Visitors to Texas and New Mexico have marveled for centuries at the immensity of the Llano Estacado and the surprising contrast as, at the edges of the great mesa, the flat ground gives way suddenly to such spectacular formations as the Palo Duro and Caprock Canyons. In the introduction to Amarillo Flights, artist and naturalist Walt Davis chronicle the history of this region—what Paul Chaplo calls the “Llano Country”—and of those artists, mapmakers, and travelers who have tried in various ways to capture its spirit.
Working in “the vast studio of the sky,” aerial photographer Chaplo has battled high winds, turbulence, dust, ice, near-miss bird strikes, wildfire smoke, and a host of aircraft problems to show the Llano Country from a place most of us will never be. Covering more than forty thousand square miles, he explores the incredible beauty and rich cultural history of the Panhandle and the surrounding landscapes, from canyons in New Mexico and Texas to hills and plains in Oklahoma. With the help of daring pilots, numerous aircraft, and a remarkably steady hand, Chaplo manages to capture in more than 100 striking photographs the shapes, textures, and colors of the rugged landforms that cannot be perceived fully from the ground.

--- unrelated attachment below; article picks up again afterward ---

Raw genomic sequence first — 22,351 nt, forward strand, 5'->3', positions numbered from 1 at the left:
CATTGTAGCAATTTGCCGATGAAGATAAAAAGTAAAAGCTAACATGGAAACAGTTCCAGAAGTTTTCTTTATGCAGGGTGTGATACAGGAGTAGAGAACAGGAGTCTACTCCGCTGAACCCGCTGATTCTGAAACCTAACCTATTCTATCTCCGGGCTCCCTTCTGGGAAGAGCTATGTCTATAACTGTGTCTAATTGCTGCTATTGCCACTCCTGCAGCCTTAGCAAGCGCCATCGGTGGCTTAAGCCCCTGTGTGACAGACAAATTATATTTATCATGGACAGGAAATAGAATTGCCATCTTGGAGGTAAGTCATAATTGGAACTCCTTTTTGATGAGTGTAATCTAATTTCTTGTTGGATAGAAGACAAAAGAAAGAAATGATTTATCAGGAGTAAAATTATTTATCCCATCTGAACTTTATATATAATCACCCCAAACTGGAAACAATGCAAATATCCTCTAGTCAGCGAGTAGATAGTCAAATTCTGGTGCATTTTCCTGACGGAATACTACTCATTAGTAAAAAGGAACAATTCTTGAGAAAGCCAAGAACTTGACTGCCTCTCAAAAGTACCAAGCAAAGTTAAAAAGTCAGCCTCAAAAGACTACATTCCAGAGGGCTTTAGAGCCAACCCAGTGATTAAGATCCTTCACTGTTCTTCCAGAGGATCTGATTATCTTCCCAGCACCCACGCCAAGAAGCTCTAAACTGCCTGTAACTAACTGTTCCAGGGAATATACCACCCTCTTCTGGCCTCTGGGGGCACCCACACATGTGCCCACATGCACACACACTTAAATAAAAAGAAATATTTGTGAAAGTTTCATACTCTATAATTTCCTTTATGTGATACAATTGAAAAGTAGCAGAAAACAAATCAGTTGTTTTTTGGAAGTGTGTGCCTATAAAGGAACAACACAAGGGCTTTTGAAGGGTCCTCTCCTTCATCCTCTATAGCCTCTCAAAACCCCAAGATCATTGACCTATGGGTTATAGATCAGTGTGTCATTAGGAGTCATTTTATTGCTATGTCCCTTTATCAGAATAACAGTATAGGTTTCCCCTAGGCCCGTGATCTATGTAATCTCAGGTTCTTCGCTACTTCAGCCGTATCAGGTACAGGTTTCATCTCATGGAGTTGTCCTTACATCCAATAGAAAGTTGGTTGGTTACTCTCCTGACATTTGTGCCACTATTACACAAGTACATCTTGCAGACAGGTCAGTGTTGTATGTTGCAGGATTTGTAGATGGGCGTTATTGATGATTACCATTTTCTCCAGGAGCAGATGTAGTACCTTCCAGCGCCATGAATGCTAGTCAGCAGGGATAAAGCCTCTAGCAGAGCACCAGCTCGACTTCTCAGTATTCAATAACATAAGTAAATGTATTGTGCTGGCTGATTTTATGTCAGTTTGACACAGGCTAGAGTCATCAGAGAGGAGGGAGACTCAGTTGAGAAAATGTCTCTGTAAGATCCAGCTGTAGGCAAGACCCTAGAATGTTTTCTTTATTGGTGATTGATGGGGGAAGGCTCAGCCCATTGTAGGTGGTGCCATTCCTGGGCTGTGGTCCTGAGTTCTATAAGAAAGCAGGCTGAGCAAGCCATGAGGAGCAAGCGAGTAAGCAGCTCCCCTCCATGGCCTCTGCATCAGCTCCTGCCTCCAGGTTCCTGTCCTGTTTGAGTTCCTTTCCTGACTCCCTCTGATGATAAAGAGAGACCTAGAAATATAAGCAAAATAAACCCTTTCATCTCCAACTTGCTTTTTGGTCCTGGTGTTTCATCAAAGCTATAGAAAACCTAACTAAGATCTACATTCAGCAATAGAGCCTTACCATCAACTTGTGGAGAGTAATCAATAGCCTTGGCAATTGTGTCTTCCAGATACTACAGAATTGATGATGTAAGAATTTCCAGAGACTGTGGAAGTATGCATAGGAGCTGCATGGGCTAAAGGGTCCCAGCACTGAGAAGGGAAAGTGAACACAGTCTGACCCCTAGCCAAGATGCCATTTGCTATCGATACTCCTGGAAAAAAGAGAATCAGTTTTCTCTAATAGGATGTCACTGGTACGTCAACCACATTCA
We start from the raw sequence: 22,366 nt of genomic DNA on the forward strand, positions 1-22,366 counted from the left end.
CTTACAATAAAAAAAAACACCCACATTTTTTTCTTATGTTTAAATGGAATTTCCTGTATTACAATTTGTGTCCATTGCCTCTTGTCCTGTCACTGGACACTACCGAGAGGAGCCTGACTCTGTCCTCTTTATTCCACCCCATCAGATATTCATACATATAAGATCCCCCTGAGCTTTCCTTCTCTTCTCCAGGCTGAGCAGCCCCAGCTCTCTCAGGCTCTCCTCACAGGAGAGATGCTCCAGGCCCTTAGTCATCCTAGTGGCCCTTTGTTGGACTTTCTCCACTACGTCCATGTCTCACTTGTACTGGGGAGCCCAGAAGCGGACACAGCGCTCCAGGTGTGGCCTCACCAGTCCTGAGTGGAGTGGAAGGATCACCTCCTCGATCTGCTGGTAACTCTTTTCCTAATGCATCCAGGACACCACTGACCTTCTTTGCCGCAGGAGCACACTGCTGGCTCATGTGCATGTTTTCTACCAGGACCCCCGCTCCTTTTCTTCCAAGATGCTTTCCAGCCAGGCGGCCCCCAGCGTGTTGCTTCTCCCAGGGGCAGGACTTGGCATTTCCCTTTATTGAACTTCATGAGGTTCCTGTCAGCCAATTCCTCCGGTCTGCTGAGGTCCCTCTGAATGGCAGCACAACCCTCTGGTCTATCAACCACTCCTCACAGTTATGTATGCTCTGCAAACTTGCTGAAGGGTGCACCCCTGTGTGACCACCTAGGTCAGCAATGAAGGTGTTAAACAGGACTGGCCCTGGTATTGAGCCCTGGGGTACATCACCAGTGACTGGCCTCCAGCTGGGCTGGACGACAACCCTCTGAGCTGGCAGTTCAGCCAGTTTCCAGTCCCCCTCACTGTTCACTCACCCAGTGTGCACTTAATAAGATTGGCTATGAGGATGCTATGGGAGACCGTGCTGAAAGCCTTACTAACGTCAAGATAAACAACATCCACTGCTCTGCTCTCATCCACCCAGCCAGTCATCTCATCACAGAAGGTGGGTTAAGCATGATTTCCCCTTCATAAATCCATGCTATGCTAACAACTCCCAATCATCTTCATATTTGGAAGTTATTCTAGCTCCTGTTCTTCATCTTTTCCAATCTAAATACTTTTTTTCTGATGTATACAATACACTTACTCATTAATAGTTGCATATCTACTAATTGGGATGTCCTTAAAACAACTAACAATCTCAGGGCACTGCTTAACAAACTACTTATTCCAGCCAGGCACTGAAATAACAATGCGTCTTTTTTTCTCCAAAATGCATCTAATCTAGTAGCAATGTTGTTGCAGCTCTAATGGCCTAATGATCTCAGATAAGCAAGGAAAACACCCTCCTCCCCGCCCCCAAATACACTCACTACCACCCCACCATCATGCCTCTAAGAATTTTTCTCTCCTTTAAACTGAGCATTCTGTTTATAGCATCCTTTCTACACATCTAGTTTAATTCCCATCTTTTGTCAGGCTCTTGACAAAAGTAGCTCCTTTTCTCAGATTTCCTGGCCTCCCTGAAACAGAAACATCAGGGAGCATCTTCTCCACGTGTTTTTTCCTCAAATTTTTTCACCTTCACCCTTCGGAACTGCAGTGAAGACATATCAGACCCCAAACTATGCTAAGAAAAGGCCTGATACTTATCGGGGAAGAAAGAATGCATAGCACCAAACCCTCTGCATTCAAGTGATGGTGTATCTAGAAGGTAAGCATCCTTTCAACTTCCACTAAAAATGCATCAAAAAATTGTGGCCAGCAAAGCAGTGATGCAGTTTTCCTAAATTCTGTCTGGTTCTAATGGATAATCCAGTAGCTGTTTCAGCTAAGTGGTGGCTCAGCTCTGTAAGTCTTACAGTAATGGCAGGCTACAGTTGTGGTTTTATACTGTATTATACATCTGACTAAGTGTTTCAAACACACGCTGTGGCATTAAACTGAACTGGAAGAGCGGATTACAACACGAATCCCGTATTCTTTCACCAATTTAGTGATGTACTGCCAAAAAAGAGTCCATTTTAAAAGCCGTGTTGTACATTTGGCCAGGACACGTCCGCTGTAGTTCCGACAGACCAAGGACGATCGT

Sharing in his unique view from the southwestern sky, readers will experience from afar—and sometimes impossibly close—the sunlit canyons, storm-covered plains, and winding rivers cutting deep into the red earth that drew Chaplo to this region. For those who appreciate the Llano Estacado, Texas and Eastern New Mexico history, and landscape photography, this book provides a fresh and perception-challenging perspective.